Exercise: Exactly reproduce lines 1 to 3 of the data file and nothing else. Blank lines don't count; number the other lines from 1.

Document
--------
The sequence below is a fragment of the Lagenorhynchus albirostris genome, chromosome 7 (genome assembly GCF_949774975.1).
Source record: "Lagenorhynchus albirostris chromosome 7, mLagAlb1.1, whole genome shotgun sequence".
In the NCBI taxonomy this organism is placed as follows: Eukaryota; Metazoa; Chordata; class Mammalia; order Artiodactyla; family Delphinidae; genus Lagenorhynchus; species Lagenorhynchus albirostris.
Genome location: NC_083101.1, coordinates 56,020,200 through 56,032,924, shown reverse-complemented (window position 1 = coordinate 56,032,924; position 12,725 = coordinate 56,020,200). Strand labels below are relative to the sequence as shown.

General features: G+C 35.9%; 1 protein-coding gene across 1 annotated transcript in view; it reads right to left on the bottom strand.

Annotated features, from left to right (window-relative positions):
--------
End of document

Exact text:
The sequence below is a fragment of the Lagenorhynchus albirostris genome, chromosome 7 (genome assembly GCF_949774975.1).
Source record: "Lagenorhynchus albirostris chromosome 7, mLagAlb1.1, whole genome shotgun sequence".
In the NCBI taxonomy this organism is placed as follows: Eukaryota; Metazoa; Chordata; class Mammalia; order Artiodactyla; family Delphinidae; genus Lagenorhynchus; species Lagenorhynchus albirostris.